Commentary by Fr Donagh O’Shea OP, www.goodnews.ie
Pilate entered the headquarters again, summoned Jesus, and asked him, “Are you the King of the Jews?” Jesus answered, “Do you ask this on your own, or did others tell you about me?” Pilate replied, “I am not a Jew, am I? Your own nation and the chief priests have handed you over to me. What have you done?” Jesus answered, “My kingdom is not from this world. If my kingdom were from this world, my followers would be fighting to keep me from being handed over to the Jews. But as it is, my kingdom is not from here.” Pilate asked him, “So you are a king?” Jesus answered, “You say that I am a king. For this I was born, and for this I came into the world, to testify to the truth. Everyone who belongs to the truth listens to my voice.”
Do you know the word ‘Maranatha’? Don’t be too hard on yourself if you don’t: it is an Aramaic word. Aramaic was the language that Jesus spoke. Depending on how you pronounce it, it means “Come, Lord!” (marana-tha) or ‘The Lord is come’ (maran-atha).
‘Maranatha’ was an early Christian prayer for the return of Christ. St Paul used it in 1 Cor. 16:22. And it occurs in Rev. 22:20,21: “He who testifies to these things says, ‘Surely I am coming soon.’ Amen. Maranatha! The grace of the Lord Jesus be with you all. Amen.” Those are the closing words of the Bible. In 1883 an early Christian book called the Didachè was discovered, which caused immense excitement; it was written in the first century, and was an unexpected glimpse into the early days of the Christian faith. Among other things it contains an account of the Mass. I quote a small part. Look out for the word maranatha.
“Lord, remember your Church; deliver it from evil, perfect it in your love, sanctify it, and gather it from the four winds into the kingdom you have prepared for it.
Response: Yours is the power and the glory for ever and ever!
Let Grace [Jesus] come, and this present world pass away.
Response: Hosanna to the God of David!
Whoever is holy, let him approach. Whoever is not, let him repent.
Response: Maranatha. Amen.”
Did they say maran-atha, or marana-tha? Either would make sense, and the Christian faith needs both senses. The kingdom of God is here and simultaneously it is yet to come; it is present but not completed. The gospels tell us that “the kingdom of God is among you” (Luke 17:21). They also say that it is still to come: in the Our Father we say “May your kingdom come!” (Matthew 6:10).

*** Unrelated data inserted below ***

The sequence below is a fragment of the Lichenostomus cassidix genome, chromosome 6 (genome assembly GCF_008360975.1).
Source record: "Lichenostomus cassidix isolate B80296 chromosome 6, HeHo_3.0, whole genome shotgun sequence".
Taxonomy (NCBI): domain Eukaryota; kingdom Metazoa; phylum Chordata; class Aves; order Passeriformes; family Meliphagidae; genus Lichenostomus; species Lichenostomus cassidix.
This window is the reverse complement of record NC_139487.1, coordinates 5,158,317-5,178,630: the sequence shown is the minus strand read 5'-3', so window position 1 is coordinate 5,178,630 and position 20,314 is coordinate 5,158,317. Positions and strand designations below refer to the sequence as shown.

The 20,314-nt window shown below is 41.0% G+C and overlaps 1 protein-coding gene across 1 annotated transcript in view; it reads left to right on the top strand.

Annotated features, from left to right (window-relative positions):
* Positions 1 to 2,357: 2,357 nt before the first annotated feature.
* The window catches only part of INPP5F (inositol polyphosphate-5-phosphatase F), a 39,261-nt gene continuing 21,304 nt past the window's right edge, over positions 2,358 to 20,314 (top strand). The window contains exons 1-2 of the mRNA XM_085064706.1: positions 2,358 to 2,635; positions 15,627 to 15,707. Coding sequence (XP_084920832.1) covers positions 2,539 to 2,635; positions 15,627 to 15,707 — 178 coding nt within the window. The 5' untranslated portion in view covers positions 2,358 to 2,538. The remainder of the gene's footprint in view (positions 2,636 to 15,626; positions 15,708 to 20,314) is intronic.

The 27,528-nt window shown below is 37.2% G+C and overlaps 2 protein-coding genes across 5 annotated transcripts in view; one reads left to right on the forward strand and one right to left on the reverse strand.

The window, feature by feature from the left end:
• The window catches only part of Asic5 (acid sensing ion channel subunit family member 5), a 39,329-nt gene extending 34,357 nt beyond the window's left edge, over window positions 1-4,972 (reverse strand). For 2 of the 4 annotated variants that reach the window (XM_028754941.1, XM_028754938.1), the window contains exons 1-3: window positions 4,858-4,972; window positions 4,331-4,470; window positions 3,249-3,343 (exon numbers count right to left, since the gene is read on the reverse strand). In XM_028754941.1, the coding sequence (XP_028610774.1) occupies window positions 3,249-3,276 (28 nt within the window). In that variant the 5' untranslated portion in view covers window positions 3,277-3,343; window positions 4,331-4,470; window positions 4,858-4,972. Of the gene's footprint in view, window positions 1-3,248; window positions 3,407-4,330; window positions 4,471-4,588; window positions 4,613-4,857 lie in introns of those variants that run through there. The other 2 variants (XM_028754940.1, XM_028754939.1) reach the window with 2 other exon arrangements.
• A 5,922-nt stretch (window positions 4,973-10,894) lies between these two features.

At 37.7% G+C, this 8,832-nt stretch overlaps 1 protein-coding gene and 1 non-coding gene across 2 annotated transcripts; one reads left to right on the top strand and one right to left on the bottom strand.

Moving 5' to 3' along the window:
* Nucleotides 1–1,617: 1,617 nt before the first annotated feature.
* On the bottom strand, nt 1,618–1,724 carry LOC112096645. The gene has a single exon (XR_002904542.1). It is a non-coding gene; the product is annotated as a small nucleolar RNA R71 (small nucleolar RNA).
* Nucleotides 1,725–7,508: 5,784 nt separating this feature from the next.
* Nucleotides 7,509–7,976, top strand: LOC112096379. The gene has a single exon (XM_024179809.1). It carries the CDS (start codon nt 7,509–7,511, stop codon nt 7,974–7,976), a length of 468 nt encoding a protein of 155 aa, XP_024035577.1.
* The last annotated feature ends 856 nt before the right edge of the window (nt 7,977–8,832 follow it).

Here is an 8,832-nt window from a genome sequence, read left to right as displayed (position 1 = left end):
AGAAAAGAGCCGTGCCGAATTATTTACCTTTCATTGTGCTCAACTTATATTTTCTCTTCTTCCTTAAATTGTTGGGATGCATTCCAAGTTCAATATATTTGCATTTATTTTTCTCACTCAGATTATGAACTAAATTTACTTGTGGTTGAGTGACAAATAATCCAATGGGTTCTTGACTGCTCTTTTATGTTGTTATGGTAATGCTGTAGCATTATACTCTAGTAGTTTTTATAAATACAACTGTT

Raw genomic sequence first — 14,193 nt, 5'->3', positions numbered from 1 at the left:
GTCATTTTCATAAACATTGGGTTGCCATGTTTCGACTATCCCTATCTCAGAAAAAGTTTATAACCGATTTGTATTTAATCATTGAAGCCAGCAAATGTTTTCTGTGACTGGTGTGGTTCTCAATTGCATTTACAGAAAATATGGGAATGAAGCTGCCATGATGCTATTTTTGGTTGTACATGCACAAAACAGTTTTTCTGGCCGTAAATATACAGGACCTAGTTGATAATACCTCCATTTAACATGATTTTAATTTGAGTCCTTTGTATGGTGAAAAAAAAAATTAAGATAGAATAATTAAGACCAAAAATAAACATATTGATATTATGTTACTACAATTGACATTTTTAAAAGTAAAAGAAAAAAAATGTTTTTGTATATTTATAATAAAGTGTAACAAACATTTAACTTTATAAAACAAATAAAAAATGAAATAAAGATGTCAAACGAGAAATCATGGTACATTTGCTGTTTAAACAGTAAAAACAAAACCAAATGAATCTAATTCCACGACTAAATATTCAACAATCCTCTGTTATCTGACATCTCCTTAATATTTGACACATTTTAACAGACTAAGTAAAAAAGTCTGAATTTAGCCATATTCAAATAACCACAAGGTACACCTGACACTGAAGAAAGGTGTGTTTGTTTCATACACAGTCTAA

The kingdom of God is already here in the sense that Jesus lives within and among us now. But we know also that his presence is obscured by the continued presence of evil in the world. Individuals and institutions are very far from being aligned on the will of God, and so the kingdom is incomplete. St Paul imagines Christ eventually handing over a perfect kingdom to God his Father (1 Cor. 15:24), but since it is not yet perfect, his ultimate triumph is delayed. Origen (born in 185 A.D.) wrote the following: “Christ said, ‘I will not drink wine until the day I drink the new wine with you in the kingdom of my Father’ (Matthew 26:29). For as long as we fail to rise to his level he cannot drink this wine all alone…. We delay his joy. Until I hand over my life to the Father his life is not fully handed over. Without you he cannot receive his full glory. Without you: that is, without his people, who are his body and his limbs.”
We are more inclined to think of the kingdom as still to come: a region beyond the grave. This is reinforced by the phrase ‘kingdom of heaven.’ The situation is even worse in some other languages, such as French and German, where the one word means ‘sky’ and ‘heaven’. We are tempted to think of God’s kingdom as being up there somewhere. That phrase ‘kingdom of heaven’ comes from Matthew’s gospel; the other gospels say ‘kingdom of God.’ Matthew was writing specifically for Jews, and Jews did not like to use the name ‘God’, out of respect. Instead, Matthew wrote ‘kingdom of heaven’. But this should not suggest to us that it is somewhere above the clouds. Christ wants to be king here, not king of the clouds.